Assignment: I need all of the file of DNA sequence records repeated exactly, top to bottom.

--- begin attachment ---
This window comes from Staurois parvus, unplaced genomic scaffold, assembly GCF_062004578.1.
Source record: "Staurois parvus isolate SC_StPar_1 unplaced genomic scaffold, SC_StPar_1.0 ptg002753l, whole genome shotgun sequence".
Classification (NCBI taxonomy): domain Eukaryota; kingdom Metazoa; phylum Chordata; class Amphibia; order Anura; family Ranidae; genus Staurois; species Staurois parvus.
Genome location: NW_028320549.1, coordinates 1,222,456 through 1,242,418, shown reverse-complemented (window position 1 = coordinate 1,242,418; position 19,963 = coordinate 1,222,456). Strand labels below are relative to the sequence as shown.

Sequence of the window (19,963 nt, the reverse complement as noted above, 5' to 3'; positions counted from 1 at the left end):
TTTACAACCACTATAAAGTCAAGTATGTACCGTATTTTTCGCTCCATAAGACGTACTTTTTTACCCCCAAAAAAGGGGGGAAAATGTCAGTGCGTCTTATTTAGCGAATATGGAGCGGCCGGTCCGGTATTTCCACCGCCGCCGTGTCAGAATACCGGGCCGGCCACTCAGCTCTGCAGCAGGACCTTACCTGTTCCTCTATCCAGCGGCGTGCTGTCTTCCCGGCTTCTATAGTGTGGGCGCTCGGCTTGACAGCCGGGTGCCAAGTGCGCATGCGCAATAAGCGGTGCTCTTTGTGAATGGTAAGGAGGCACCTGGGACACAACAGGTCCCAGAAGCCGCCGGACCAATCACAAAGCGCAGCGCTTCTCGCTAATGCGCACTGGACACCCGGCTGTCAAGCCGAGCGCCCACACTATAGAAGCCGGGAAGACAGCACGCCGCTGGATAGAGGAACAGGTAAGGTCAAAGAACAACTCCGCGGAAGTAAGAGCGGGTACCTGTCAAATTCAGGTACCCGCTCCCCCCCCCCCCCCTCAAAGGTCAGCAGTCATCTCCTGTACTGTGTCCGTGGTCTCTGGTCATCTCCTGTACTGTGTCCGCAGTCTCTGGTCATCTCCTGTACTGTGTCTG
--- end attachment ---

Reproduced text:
This window comes from Staurois parvus, unplaced genomic scaffold, assembly GCF_062004578.1.
Source record: "Staurois parvus isolate SC_StPar_1 unplaced genomic scaffold, SC_StPar_1.0 ptg002753l, whole genome shotgun sequence".
Classification (NCBI taxonomy): domain Eukaryota; kingdom Metazoa; phylum Chordata; class Amphibia; order Anura; family Ranidae; genus Staurois; species Staurois parvus.
Genome location: NW_028320549.1, coordinates 1,222,456 through 1,242,418, shown reverse-complemented (window position 1 = coordinate 1,242,418; position 19,963 = coordinate 1,222,456). Strand labels below are relative to the sequence as shown.

Sequence of the window (19,963 nt, the reverse complement as noted above, 5' to 3'; positions counted from 1 at the left end):
TTTACAACCACTATAAAGTCAAGTATGTACCGTATTTTTCGCTCCATAAGACGTACTTTTTTACCCCCAAAAAAGGGGGGAAAATGTCAGTGCGTCTTATTTAGCGAATATGGAGCGGCCGGTCCGGTATTTCCACCGCCGCCGTGTCAGAATACCGGGCCGGCCACTCAGCTCTGCAGCAGGACCTTACCTGTTCCTCTATCCAGCGGCGTGCTGTCTTCCCGGCTTCTATAGTGTGGGCGCTCGGCTTGACAGCCGGGTGCCAAGTGCGCATGCGCAATAAGCGGTGCTCTTTGTGAATGGTAAGGAGGCACCTGGGACACAACAGGTCCCAGAAGCCGCCGGACCAATCACAAAGCGCAGCGCTTCTCGCTAATGCGCACTGGACACCCGGCTGTCAAGCCGAGCGCCCACACTATAGAAGCCGGGAAGACAGCACGCCGCTGGATAGAGGAACAGGTAAGGTCAAAGAACAACTCCGCGGAAGTAAGAGCGGGTACCTGTCAAATTCAGGTACCCGCTCCCCCCCCCCCCCCTCAAAGGTCAGCAGTCATCTCCTGTACTGTGTCCGTGGTCTCTGGTCATCTCCTGTACTGTGTCCGCAGTCTCTGGTCATCTCCTGTACTGTGTCTG